It’s not easy to see inside the migrant camp in Conetta. It’s an old NATO base.
Back in the Cold War era it was used to house surface to air missiles. These days it’s home to 1,500 migrants and refugees.
We asked for permission to film in the camp but the charity which runs it came back with a series of blocks and delays.
When we took a more direct route, turning up at the gate with a camera, yellow vested security guards ushered us away with a determined urgency.
But trying to keep a lid on conditions in a place like this is like trying to catch water in a sieve.
Many of the migrants own phones which can film video and before long my inbox was swelling with complaints about conditions in the camp and pictures to back them up.
This is meant to be a holding camp, home for just a few weeks while more permanent accommodation can be found, but some of the people we spoke to said they’ve been here for more than a year.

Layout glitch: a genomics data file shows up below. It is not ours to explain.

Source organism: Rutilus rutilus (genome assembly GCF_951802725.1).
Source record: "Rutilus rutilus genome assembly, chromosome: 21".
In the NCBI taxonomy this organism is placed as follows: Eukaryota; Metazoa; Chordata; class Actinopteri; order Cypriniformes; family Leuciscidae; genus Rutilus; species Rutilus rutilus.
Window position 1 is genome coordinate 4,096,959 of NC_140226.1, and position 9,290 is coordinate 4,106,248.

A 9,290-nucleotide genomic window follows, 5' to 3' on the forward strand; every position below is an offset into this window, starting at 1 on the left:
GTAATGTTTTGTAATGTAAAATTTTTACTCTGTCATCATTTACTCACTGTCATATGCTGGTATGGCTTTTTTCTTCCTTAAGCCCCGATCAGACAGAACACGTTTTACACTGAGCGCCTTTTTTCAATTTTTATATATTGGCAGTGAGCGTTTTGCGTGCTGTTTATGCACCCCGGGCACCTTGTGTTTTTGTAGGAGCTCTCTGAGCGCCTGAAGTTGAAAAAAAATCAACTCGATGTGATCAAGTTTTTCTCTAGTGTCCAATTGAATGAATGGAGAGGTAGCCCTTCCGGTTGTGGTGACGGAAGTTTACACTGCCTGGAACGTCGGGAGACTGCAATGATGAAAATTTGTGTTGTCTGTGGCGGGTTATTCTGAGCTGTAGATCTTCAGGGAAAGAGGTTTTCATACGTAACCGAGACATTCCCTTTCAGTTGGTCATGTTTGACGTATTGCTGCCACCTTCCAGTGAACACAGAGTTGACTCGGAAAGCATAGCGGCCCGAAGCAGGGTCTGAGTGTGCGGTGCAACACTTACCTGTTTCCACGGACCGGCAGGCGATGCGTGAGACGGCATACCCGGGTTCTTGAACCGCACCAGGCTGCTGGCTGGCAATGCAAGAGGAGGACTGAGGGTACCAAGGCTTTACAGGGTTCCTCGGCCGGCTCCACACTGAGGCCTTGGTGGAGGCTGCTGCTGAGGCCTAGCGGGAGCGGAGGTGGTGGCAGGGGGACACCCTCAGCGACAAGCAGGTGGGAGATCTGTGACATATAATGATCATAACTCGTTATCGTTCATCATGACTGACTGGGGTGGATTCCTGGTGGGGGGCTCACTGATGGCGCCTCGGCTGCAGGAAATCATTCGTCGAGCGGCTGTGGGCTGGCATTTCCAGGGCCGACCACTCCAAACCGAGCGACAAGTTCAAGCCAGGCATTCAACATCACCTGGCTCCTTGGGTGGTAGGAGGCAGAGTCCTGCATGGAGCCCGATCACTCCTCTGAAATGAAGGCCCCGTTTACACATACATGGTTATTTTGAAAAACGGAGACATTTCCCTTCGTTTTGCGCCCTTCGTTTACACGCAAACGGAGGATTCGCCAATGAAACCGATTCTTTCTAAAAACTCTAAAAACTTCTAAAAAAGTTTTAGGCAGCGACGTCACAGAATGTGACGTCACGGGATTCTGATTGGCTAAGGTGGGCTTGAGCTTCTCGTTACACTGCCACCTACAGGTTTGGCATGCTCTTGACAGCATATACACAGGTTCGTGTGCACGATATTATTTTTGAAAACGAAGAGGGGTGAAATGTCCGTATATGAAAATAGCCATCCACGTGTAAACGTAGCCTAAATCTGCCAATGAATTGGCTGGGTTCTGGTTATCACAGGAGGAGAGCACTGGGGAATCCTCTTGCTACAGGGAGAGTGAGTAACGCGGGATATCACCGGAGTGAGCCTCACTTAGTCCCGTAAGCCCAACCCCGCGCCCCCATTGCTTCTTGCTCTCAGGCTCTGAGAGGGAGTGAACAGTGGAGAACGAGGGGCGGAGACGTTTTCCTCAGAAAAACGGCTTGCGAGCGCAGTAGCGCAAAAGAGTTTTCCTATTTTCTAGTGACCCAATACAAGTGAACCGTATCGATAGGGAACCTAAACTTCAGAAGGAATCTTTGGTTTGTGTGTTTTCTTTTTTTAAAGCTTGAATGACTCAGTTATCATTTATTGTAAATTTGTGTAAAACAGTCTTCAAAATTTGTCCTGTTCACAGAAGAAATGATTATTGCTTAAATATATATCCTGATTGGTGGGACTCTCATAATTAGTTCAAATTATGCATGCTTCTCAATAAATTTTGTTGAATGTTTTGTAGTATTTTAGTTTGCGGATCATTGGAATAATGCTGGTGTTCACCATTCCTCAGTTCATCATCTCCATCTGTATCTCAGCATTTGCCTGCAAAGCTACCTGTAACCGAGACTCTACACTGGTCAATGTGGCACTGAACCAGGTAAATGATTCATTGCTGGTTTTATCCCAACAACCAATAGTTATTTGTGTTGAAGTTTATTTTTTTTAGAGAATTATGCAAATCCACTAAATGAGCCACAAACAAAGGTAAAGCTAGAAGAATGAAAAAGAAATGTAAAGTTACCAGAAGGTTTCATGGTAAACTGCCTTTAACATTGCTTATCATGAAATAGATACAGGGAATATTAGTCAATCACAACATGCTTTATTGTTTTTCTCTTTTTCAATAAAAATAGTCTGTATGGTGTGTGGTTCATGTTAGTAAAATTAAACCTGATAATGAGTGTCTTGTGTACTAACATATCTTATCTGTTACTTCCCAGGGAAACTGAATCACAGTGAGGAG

They’re achieving nothing here, they say.
They can’t work, there’s little chance to learn the language and they have no clue when, or if, they’ll be given residency papers or a more permanent home.
They’re simply existing. Just.
They live in bunk beds, crammed inches apart into huge, tented hangars.
There’s little comfort, no privacy and they say they’re fed just three bowls of rice per day.
Yet the charity which runs the camp is given £1 million of Italian taxpayers’ money each month to look after them.
The courts here are investigating whether unscrupulous people are cashing in on this crisis. It’s an unpalatable thought.
But what Italy finds equally galling is the fact that it’s been left to bear this burden alone.
There’s little appetite among fellow EU members to take in any of these new arrivals, so the debt-laden country shells out yet more money, because there’s little else it can do.
“We need common effort if the EU is to be preserved," the country’s deputy foreign minister tells me.
He genuinely believes that unless neighbouring countries pull their weight, the Union could fall apart.
“That’s not a threat, it’s a reality”, he says.
People in his position choose their words carefully, and those are pretty stark. But that’s where Europe is just now.
This crisis is simply overwhelming, and ignoring it won’t make it go away.